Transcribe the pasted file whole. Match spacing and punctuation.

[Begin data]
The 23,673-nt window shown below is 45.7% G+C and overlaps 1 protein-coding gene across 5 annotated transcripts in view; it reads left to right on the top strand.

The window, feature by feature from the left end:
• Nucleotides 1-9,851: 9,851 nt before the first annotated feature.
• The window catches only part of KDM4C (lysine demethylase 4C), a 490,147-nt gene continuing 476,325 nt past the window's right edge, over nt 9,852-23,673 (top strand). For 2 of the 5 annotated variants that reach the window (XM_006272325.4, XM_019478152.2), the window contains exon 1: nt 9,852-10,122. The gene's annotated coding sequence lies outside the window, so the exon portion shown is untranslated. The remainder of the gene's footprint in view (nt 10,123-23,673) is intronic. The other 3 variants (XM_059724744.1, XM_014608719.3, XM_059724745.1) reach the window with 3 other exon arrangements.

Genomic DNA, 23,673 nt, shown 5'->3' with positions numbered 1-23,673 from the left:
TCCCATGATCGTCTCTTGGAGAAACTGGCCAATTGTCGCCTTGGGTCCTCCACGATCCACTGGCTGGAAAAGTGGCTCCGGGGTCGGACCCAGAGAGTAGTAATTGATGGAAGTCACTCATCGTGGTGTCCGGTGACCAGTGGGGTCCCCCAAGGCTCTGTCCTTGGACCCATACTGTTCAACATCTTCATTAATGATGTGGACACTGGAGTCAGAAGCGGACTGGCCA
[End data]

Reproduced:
The 23,673-nt window shown below is 45.7% G+C and overlaps 1 protein-coding gene across 5 annotated transcripts in view; it reads left to right on the top strand.

The window, feature by feature from the left end:
• Nucleotides 1-9,851: 9,851 nt before the first annotated feature.
• The window catches only part of KDM4C (lysine demethylase 4C), a 490,147-nt gene continuing 476,325 nt past the window's right edge, over nt 9,852-23,673 (top strand). For 2 of the 5 annotated variants that reach the window (XM_006272325.4, XM_019478152.2), the window contains exon 1: nt 9,852-10,122. The gene's annotated coding sequence lies outside the window, so the exon portion shown is untranslated. The remainder of the gene's footprint in view (nt 10,123-23,673) is intronic. The other 3 variants (XM_059724744.1, XM_014608719.3, XM_059724745.1) reach the window with 3 other exon arrangements.

Genomic DNA, 23,673 nt, shown 5'->3' with positions numbered 1-23,673 from the left:
TCCCATGATCGTCTCTTGGAGAAACTGGCCAATTGTCGCCTTGGGTCCTCCACGATCCACTGGCTGGAAAAGTGGCTCCGGGGTCGGACCCAGAGAGTAGTAATTGATGGAAGTCACTCATCGTGGTGTCCGGTGACCAGTGGGGTCCCCCAAGGCTCTGTCCTTGGACCCATACTGTTCAACATCTTCATTAATGATGTGGACACTGGAGTCAGAAGCGGACTGGCCA